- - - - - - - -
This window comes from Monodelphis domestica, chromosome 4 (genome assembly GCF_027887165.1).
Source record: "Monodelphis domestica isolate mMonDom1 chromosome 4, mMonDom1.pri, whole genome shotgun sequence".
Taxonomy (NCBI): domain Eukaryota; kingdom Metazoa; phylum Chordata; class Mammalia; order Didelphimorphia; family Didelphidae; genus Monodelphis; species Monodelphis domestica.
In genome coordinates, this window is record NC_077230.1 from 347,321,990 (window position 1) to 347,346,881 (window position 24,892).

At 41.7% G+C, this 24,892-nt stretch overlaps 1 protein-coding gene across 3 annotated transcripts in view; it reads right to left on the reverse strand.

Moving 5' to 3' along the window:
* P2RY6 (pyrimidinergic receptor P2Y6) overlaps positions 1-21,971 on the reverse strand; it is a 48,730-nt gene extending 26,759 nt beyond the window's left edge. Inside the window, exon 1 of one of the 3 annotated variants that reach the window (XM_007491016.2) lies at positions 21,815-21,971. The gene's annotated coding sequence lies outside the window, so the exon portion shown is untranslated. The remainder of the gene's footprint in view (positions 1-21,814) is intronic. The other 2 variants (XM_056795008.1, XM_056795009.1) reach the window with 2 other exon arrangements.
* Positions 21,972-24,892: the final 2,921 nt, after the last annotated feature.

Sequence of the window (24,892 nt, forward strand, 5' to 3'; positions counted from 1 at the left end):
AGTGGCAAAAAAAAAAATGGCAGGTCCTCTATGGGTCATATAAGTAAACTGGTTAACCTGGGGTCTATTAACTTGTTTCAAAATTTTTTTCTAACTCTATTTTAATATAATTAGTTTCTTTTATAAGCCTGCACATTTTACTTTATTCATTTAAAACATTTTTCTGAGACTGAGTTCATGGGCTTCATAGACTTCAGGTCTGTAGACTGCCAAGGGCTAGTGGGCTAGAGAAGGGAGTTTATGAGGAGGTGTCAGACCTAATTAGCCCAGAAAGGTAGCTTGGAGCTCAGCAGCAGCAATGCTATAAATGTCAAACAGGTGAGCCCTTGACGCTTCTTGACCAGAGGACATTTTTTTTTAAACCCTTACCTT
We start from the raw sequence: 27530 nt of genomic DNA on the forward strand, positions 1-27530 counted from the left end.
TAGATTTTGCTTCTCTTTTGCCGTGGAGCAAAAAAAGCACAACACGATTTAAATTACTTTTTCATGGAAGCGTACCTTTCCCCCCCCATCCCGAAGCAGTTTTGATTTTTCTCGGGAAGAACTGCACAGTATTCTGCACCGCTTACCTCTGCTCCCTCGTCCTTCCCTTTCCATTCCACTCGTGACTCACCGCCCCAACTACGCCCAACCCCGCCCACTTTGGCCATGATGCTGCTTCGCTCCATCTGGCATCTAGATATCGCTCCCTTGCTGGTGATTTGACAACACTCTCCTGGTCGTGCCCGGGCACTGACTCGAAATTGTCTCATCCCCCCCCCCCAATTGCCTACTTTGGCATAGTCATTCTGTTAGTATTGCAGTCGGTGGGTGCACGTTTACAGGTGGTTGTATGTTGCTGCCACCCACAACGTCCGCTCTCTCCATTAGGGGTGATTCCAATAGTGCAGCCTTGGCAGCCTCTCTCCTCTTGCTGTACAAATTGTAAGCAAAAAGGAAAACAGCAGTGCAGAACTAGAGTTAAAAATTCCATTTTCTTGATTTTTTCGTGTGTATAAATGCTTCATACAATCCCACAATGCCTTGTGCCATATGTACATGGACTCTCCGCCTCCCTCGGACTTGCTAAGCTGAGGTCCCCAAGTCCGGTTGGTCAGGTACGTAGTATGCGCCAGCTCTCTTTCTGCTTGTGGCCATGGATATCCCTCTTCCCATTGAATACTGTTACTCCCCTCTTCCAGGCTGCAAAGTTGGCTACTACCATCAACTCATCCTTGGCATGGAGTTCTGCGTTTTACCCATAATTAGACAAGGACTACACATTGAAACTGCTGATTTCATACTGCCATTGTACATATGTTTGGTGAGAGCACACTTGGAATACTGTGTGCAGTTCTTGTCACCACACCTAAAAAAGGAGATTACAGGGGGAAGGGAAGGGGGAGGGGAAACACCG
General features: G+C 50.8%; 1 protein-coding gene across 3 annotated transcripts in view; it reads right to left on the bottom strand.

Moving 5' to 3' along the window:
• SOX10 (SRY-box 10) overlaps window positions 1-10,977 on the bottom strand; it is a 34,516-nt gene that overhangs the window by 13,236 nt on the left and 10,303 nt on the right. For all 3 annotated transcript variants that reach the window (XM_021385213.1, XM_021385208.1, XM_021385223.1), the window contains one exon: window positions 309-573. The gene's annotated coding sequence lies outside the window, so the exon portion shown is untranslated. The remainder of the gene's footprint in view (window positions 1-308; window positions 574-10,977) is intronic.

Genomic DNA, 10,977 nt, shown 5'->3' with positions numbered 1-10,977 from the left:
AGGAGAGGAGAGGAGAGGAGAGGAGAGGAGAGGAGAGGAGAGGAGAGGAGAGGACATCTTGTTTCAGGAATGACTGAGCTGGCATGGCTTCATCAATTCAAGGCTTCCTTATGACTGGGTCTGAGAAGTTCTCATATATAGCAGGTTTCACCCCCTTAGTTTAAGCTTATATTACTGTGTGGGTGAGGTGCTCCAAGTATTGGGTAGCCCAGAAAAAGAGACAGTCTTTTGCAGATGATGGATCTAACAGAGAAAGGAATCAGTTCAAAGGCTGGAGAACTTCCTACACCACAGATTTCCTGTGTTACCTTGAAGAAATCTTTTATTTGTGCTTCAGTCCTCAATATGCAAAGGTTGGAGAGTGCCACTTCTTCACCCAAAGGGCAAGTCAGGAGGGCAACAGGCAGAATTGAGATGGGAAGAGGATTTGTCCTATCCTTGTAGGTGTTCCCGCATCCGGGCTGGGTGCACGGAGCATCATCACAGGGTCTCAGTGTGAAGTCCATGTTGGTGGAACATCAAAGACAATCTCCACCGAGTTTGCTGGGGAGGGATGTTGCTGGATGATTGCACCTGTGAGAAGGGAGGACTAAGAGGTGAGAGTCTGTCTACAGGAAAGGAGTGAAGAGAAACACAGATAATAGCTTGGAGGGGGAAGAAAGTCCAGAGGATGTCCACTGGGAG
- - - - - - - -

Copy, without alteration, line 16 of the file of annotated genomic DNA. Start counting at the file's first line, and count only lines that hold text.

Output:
Genomic DNA, 10,977 nt, shown 5'->3' with positions numbered 1-10,977 from the left: